One of the earliest instances where a celebrity successfully sued those who tried to profit from his personality was when singer Daler Mehndi went to court against gift shops that were selling dolls resembling him. This was in 2001, when his song Tunak Tunak Tun became a huge hit and Mehndi became wildly popular. The Delhi High Court observed that his personality was infused in the dolls and used for commercial gain, which amounted to publicity rights violation.

Recently, actress Sridevi too slapped a legal notice on filmmaker Ram Gopal Verma for using her name in a movie with risque content. A few months back, Amitabh Bachchan spoke out against the unethical use of a deep baritone like his own in the voiceover of an advertisement for gutkha — an association, he claimed, was detrimental to his image.

Clearly, celebrities have become very aware of their personality rights — not only because of the commercial value of their brand but also because of the way its misuse can harm their image. Says Priyanka Khimani, a lawyer who fought the case against Mika Singh, “Today, when celebrities are actively involved in advertisements and endorsements and their images, names and likeness are used on account of their credibility, goodwill and glamour, it is essential for them to be aware of their rights and ensure that their credibility and popularity is not used without their consent.”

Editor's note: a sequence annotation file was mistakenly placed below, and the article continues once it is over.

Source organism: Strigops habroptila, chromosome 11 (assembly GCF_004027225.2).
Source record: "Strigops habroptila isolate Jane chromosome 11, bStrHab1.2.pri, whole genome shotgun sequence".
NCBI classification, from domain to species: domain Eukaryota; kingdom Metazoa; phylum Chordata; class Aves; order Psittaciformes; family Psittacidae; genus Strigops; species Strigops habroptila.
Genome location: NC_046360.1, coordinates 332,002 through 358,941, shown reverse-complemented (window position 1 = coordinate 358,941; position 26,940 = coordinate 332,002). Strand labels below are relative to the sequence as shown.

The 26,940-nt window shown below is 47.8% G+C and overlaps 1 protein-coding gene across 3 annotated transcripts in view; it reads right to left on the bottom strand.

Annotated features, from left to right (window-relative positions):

But experts say that these rights are not absolute and that there are reasonable restrictions on them. Says Kalyan C. Kankanala, an expert on intellectual property law, “Though celebrities have the right to prevent the commercial exploitation of attributes of their personality, their right is limited by the right of free speech and expression. In other words, a person will not be liable for publicity rights violation if his or her use of a celebrity’s persona amounts to free speech and expression, which includes news reporting, caricature, lampooning, parody, films, songs and so on.”

With celebrities becoming more and more conscious of their personality rights, perhaps it is time these rights were clearly defined in law. Otherwise celebs may soon begin to go to court citing violation of their personality rights every time someone spoofs their larger-than-life ways.